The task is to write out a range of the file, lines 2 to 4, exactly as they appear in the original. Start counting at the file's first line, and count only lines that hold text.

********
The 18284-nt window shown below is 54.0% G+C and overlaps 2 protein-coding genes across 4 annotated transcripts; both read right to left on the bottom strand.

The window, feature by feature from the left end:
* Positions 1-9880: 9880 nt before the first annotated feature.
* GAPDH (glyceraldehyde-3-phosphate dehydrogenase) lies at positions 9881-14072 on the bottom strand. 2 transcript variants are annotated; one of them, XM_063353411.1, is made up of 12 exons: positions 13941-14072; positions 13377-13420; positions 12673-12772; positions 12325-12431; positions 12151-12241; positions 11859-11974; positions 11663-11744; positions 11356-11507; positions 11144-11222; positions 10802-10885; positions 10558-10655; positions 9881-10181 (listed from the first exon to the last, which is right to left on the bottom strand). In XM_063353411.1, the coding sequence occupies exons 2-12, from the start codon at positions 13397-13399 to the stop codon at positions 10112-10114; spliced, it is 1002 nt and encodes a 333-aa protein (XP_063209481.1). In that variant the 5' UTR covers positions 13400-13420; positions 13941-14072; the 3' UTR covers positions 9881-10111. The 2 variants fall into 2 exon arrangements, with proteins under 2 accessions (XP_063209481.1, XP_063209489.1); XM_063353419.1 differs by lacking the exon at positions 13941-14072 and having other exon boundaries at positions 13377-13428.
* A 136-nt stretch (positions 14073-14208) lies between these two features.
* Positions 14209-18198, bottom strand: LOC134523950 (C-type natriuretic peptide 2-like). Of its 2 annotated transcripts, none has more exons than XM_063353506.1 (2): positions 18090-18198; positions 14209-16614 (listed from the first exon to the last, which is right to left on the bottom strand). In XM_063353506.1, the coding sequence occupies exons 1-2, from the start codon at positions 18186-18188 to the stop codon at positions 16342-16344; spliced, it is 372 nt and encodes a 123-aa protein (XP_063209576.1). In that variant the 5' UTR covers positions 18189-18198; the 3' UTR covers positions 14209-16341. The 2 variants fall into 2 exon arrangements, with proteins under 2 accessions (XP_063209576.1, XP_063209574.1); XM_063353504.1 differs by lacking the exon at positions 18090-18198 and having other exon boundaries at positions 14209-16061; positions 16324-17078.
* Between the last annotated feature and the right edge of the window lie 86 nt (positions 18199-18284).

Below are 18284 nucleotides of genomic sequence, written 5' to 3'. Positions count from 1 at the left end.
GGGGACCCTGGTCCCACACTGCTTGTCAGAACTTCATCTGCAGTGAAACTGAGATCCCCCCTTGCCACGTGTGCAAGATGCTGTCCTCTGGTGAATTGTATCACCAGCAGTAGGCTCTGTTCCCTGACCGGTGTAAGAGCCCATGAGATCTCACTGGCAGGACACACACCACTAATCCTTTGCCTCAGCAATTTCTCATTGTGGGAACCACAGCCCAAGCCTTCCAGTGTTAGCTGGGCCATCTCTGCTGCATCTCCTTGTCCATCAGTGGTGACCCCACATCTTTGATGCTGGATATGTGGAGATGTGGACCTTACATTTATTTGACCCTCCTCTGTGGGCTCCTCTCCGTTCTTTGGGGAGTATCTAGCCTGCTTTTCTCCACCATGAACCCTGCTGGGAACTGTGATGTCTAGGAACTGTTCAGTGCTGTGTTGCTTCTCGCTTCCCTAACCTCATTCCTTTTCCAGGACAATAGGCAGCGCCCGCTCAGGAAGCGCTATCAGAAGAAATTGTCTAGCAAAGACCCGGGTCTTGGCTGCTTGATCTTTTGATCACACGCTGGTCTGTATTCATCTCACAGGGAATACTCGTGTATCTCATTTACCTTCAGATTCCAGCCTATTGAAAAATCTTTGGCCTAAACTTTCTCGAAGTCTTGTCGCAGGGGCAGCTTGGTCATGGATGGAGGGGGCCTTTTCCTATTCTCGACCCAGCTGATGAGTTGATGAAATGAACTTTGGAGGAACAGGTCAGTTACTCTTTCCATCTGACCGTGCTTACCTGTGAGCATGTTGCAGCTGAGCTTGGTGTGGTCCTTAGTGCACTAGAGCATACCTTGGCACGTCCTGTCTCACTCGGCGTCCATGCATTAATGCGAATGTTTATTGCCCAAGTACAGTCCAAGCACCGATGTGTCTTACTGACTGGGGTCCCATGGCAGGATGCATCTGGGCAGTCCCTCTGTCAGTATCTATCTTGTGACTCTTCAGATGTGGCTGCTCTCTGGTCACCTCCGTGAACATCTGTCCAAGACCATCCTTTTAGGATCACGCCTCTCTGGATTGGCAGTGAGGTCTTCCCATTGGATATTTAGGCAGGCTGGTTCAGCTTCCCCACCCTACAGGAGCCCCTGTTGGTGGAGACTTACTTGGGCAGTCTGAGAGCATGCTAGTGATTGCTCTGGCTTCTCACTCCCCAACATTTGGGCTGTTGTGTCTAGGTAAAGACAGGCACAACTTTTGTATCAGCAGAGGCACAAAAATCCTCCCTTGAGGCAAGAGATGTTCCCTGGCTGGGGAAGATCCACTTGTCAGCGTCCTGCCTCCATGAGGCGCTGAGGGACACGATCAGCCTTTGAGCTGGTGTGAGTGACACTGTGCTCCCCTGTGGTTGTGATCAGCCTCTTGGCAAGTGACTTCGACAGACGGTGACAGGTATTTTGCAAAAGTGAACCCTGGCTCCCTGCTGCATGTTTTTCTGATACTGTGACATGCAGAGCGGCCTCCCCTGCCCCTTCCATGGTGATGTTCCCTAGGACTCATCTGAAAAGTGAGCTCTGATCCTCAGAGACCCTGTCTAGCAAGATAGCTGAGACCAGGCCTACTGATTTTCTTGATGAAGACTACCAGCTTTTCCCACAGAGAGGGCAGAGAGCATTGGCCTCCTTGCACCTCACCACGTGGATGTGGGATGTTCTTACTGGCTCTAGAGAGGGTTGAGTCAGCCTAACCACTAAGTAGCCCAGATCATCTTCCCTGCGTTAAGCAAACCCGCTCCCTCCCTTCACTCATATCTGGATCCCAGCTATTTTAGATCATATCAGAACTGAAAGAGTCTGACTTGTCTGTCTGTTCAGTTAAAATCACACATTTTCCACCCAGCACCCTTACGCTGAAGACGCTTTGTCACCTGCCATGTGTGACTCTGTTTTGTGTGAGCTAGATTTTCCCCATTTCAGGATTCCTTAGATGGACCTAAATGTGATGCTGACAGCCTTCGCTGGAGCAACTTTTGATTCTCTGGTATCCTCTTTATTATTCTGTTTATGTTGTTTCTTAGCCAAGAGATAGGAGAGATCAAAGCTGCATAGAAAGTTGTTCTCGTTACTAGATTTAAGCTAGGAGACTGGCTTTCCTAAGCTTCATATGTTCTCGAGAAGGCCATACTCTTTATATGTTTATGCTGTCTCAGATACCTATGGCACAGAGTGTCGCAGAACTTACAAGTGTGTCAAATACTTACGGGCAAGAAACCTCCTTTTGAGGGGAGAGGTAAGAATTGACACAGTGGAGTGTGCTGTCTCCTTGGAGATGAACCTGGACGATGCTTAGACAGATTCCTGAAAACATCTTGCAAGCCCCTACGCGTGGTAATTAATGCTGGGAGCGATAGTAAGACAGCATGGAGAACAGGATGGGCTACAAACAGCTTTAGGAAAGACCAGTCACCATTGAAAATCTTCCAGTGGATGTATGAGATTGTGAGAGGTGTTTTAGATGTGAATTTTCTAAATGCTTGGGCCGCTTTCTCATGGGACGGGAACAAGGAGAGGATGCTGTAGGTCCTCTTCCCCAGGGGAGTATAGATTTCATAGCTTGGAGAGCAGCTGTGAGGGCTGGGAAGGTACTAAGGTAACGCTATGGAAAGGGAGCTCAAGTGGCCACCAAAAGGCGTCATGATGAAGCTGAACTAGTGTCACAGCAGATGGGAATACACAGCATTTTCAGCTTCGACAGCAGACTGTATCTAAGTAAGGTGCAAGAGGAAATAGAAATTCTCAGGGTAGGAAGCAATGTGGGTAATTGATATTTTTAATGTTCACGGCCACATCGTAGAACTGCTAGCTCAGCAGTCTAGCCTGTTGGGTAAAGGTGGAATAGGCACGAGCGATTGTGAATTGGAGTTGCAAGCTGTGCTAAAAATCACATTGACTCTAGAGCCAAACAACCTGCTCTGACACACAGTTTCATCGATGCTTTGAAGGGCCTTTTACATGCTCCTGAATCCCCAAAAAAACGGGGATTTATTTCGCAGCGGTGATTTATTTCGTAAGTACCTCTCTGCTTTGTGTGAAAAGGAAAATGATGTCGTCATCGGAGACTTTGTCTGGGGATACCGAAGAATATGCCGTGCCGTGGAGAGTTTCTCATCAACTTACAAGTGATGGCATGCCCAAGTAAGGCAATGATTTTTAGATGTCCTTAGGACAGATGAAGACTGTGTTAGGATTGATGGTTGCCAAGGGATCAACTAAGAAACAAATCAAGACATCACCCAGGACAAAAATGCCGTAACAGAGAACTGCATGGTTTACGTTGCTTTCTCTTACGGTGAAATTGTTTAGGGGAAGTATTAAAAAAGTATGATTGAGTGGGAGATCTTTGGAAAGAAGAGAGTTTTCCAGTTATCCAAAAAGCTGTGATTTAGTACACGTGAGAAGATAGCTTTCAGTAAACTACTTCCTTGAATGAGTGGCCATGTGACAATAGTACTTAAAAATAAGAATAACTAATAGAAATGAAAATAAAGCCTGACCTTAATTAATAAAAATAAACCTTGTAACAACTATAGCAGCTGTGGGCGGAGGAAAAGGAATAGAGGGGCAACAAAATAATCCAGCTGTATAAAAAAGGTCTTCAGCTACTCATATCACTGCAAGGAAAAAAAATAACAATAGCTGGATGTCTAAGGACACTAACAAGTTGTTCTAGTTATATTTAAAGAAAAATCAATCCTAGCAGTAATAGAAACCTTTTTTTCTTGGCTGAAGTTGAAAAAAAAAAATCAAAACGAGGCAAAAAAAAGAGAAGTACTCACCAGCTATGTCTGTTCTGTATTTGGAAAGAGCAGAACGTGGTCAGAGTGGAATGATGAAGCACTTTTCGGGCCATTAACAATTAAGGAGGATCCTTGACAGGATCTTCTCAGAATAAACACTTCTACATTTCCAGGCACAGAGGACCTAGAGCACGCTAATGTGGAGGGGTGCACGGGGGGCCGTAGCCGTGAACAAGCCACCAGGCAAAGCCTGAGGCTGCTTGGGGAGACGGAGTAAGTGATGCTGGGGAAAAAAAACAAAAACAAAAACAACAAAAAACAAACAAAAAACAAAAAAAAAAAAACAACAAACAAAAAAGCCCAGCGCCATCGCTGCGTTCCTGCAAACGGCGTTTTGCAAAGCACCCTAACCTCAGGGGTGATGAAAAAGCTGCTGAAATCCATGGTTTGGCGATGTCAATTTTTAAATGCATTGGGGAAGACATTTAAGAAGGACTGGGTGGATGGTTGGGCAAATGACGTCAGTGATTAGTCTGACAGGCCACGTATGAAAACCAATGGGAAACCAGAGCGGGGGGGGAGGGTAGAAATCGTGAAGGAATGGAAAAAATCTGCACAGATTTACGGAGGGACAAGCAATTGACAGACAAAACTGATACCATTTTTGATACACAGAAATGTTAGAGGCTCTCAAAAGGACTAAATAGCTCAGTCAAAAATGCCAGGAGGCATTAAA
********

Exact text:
The window, feature by feature from the left end:
* Positions 1-9880: 9880 nt before the first annotated feature.
* GAPDH (glyceraldehyde-3-phosphate dehydrogenase) lies at positions 9881-14072 on the bottom strand. 2 transcript variants are annotated; one of them, XM_063353411.1, is made up of 12 exons: positions 13941-14072; positions 13377-13420; positions 12673-12772; positions 12325-12431; positions 12151-12241; positions 11859-11974; positions 11663-11744; positions 11356-11507; positions 11144-11222; positions 10802-10885; positions 10558-10655; positions 9881-10181 (listed from the first exon to the last, which is right to left on the bottom strand). In XM_063353411.1, the coding sequence occupies exons 2-12, from the start codon at positions 13397-13399 to the stop codon at positions 10112-10114; spliced, it is 1002 nt and encodes a 333-aa protein (XP_063209481.1). In that variant the 5' UTR covers positions 13400-13420; positions 13941-14072; the 3' UTR covers positions 9881-10111. The 2 variants fall into 2 exon arrangements, with proteins under 2 accessions (XP_063209481.1, XP_063209489.1); XM_063353419.1 differs by lacking the exon at positions 13941-14072 and having other exon boundaries at positions 13377-13428.